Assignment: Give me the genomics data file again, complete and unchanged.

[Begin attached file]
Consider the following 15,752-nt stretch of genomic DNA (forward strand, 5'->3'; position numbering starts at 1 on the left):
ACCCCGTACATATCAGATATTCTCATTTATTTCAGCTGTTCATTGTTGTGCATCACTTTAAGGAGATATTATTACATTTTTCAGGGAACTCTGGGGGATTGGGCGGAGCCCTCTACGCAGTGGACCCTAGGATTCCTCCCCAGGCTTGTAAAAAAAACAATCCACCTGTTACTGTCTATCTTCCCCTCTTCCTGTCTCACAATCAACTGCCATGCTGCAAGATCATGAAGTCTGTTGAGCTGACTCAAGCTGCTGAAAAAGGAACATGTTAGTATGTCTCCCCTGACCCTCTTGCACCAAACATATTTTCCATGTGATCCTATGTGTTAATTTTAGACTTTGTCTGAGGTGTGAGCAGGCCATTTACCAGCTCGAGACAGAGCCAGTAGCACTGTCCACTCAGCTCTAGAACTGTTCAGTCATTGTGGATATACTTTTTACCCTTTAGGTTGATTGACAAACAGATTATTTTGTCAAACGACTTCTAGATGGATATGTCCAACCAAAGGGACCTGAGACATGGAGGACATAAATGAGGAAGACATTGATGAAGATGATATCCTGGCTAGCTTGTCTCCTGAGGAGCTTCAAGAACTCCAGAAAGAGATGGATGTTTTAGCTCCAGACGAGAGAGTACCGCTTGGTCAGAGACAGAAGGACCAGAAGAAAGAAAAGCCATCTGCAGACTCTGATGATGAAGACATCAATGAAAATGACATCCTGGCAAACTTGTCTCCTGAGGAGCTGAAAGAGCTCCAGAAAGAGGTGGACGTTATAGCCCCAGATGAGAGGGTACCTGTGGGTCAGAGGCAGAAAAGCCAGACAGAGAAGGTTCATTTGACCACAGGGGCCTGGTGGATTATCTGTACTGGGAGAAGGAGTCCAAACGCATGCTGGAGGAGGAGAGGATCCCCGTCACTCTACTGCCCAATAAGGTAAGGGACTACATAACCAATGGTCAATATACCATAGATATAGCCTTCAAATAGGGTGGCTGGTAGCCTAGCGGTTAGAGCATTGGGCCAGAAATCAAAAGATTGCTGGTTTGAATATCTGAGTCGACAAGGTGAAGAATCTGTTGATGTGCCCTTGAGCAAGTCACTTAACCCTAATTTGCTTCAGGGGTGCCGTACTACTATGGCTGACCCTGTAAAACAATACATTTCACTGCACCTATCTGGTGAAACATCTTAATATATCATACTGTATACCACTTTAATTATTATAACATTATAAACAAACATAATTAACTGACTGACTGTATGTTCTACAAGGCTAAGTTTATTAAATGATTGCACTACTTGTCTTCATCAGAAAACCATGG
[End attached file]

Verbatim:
Consider the following 15,752-nt stretch of genomic DNA (forward strand, 5'->3'; position numbering starts at 1 on the left):
ACCCCGTACATATCAGATATTCTCATTTATTTCAGCTGTTCATTGTTGTGCATCACTTTAAGGAGATATTATTACATTTTTCAGGGAACTCTGGGGGATTGGGCGGAGCCCTCTACGCAGTGGACCCTAGGATTCCTCCCCAGGCTTGTAAAAAAAACAATCCACCTGTTACTGTCTATCTTCCCCTCTTCCTGTCTCACAATCAACTGCCATGCTGCAAGATCATGAAGTCTGTTGAGCTGACTCAAGCTGCTGAAAAAGGAACATGTTAGTATGTCTCCCCTGACCCTCTTGCACCAAACATATTTTCCATGTGATCCTATGTGTTAATTTTAGACTTTGTCTGAGGTGTGAGCAGGCCATTTACCAGCTCGAGACAGAGCCAGTAGCACTGTCCACTCAGCTCTAGAACTGTTCAGTCATTGTGGATATACTTTTTACCCTTTAGGTTGATTGACAAACAGATTATTTTGTCAAACGACTTCTAGATGGATATGTCCAACCAAAGGGACCTGAGACATGGAGGACATAAATGAGGAAGACATTGATGAAGATGATATCCTGGCTAGCTTGTCTCCTGAGGAGCTTCAAGAACTCCAGAAAGAGATGGATGTTTTAGCTCCAGACGAGAGAGTACCGCTTGGTCAGAGACAGAAGGACCAGAAGAAAGAAAAGCCATCTGCAGACTCTGATGATGAAGACATCAATGAAAATGACATCCTGGCAAACTTGTCTCCTGAGGAGCTGAAAGAGCTCCAGAAAGAGGTGGACGTTATAGCCCCAGATGAGAGGGTACCTGTGGGTCAGAGGCAGAAAAGCCAGACAGAGAAGGTTCATTTGACCACAGGGGCCTGGTGGATTATCTGTACTGGGAGAAGGAGTCCAAACGCATGCTGGAGGAGGAGAGGATCCCCGTCACTCTACTGCCCAATAAGGTAAGGGACTACATAACCAATGGTCAATATACCATAGATATAGCCTTCAAATAGGGTGGCTGGTAGCCTAGCGGTTAGAGCATTGGGCCAGAAATCAAAAGATTGCTGGTTTGAATATCTGAGTCGACAAGGTGAAGAATCTGTTGATGTGCCCTTGAGCAAGTCACTTAACCCTAATTTGCTTCAGGGGTGCCGTACTACTATGGCTGACCCTGTAAAACAATACATTTCACTGCACCTATCTGGTGAAACATCTTAATATATCATACTGTATACCACTTTAATTATTATAACATTATAAACAAACATAATTAACTGACTGACTGTATGTTCTACAAGGCTAAGTTTATTAAATGATTGCACTACTTGTCTTCATCAGAAAACCATGG